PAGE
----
the experiences in other countries would be helpful as well.


David Curwin
Efrat, Israel


From: <FriedmanJ@...> (Jeanette Friedman)
Date: Fri, 9 Mar 2007 07:51:51 EST
Subject: Re: Torture

The answer to my question seems to be
a: don't ask
b. don't tell  and
c. Torture? No problem.

From: Avi Feldblum <feldblum@...>
Date: Thu, 15 Mar 2007
Subject: Re: Torture


I'd be interested in understanding how you came to that conclusion from
the posted responses to your question. The summary of the responses as I
understood them was:

The question was formulated as asking for halachic support of a given
position, not inquiring about what the halachic position to a specific
topic is.

What conclusion to draw from the fact that very few people took you up
on your request is not easy to determine, but I do not see your
conclusion as valid. If I were to put it in your format, it would be
closer to:

1) Do not ask questions formulated in a manner where only one valid
   position is assumed
2) Questions asked in such a manner may not be of interest to respond
   to, since the person asking is not open to discussion
3) As to the fundimental question of what is the halachic position re
   use of torture, there is minimal information that has been offered by
   members of the list.



From: Jacob Richman <jrichman@...>
Date: Wed, 14 Mar 2007 10:17:29 +0200
Subject: Uploaded Learn Hebrew video to YouTube

Hi Everyone!

I uploaded my first Learn Hebrew video to YouTube.
The address is:

Feedback is welcome!

Have a good day,


From: <Phyllostac@...> (Mordechai)
Date: Mon, 12 Mar 2007 03:57:55 EDT
Subject: Wimpel Minhag Survey

I am curious about the persistence and scope of the practice of the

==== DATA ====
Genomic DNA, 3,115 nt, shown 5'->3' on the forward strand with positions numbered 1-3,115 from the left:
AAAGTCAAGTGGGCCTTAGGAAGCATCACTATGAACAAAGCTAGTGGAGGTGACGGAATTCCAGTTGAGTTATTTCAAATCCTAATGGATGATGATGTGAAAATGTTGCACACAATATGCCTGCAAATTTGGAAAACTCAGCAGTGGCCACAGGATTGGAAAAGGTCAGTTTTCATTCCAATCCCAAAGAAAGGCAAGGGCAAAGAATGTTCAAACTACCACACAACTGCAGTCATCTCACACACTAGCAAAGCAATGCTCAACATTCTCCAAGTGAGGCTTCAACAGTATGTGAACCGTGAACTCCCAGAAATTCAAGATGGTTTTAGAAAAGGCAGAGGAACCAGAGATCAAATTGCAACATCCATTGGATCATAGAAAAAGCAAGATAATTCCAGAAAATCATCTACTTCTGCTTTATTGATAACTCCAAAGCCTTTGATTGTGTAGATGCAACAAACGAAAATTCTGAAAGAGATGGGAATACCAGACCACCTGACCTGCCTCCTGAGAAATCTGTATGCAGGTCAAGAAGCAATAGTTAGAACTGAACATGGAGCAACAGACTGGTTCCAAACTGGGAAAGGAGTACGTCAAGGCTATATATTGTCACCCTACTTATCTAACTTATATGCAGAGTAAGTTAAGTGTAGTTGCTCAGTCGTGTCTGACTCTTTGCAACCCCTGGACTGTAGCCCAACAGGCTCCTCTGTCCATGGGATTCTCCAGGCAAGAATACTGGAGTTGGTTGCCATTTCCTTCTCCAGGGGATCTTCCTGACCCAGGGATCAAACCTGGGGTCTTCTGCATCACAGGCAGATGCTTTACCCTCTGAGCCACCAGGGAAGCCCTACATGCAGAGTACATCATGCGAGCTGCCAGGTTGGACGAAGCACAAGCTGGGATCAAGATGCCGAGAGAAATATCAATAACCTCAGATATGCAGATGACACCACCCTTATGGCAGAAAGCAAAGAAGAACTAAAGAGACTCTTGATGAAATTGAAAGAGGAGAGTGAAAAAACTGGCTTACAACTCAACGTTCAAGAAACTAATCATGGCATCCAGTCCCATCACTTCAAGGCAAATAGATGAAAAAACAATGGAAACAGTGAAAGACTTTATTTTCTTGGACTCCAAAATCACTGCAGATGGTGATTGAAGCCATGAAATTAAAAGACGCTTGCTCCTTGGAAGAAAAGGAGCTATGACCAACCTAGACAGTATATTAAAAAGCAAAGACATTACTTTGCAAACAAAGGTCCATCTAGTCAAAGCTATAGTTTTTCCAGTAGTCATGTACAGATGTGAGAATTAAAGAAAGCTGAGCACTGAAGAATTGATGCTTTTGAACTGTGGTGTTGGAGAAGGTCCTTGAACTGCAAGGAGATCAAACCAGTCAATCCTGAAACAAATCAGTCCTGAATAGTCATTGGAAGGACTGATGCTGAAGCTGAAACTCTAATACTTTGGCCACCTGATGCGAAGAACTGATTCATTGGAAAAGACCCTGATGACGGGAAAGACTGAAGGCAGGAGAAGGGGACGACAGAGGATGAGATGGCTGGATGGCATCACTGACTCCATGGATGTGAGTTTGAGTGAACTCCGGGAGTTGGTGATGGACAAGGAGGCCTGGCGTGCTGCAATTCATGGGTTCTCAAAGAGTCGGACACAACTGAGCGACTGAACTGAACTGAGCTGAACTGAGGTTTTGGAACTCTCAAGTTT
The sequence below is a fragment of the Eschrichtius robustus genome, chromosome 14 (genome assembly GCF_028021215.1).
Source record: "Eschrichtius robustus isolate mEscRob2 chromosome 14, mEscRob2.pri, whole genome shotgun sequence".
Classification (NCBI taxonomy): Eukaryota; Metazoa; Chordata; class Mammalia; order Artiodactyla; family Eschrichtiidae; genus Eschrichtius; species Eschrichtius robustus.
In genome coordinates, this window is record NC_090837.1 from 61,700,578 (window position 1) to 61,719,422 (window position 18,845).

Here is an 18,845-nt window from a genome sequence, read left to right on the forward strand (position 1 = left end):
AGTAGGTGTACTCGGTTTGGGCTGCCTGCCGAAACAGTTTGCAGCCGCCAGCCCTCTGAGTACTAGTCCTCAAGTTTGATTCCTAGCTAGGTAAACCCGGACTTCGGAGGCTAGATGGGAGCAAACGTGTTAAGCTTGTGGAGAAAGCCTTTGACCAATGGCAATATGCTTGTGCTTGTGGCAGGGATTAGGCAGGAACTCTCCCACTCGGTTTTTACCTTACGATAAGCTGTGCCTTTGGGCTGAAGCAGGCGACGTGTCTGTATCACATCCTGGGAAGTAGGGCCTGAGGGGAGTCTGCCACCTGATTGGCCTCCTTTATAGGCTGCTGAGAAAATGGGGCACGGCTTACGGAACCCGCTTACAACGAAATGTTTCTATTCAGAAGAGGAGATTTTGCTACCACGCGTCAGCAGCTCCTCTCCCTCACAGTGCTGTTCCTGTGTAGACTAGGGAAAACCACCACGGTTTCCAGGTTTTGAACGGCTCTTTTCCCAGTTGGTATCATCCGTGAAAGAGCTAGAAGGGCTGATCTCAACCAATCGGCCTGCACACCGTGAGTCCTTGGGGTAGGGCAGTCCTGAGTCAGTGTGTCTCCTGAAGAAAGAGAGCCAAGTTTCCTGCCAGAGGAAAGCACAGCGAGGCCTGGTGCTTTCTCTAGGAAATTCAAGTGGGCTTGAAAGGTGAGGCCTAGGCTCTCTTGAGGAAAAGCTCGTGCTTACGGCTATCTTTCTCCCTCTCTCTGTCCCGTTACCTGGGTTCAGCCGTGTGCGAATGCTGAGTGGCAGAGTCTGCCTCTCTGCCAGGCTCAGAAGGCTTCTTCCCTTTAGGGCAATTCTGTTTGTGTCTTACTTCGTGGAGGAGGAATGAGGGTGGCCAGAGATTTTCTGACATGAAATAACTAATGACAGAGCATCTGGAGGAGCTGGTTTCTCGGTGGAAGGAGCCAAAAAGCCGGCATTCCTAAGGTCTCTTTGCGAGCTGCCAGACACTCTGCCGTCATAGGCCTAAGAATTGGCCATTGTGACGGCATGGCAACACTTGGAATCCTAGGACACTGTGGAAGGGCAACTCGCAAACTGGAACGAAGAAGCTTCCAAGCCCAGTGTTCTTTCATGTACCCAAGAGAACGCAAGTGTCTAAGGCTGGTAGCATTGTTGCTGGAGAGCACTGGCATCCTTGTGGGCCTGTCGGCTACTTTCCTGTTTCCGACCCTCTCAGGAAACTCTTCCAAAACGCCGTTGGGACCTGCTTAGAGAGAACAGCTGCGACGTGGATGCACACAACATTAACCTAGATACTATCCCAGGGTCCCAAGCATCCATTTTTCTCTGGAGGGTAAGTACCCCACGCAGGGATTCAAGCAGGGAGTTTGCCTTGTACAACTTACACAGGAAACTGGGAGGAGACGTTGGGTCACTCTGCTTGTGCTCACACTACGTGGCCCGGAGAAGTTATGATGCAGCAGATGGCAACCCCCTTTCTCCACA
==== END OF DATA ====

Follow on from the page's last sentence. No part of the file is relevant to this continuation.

wimpel minhag (http://en.wikipedia.org/wiki/Wimpel) nowadays.

A web search I did yielded some information about the practice and I
recently was informed about a new website of a wimpelmacher
(www.jewishwimpel.com), but I am still in the dark re how many people
may still practice it.

I would be interested to hear information or anecdotes that can shed
light on the matter.

Thanks in advance.



From: Mark Symons <msymons@...>
Date: Sun, 11 Mar 2007 18:37:31 +1100
Subject: Yishtabach

From: .cp. <chips@...>

> If Tfillin are not on yet when you get to Yishtabach and the zman
> arrives, should one say Yishtabach first?
> If one is a bit ahead (more than 3 minutes say) of the Chazan and hits
> Yishtabach, should one wait for the Chazan or say Yishtabach and wait
> for Barchu.

This is the psak of the Rav of Mizrachi, Melbourne, Rav Yaakov Sprung:

1.  the ba'al tefilla MUST NOT reach yishtabach before the time for
putting on tallit and tefillin

2.  the ba'al tefilla shall put on tallit and tefillin with their
accompanying brachot before saying yishtabach (omitting Barchi Nafshi
and V'eirastich li)

3.  the congregation should say yishtabach first and then put on tallit
and tefillin as described in No. 2.

4.  the ba'al tefilla MUST WAIT until the majority of mitpallelim have
put on tallit and tefillin before proceeding with Kaddish.

Mark Symons


End of Volume 54 Issue 27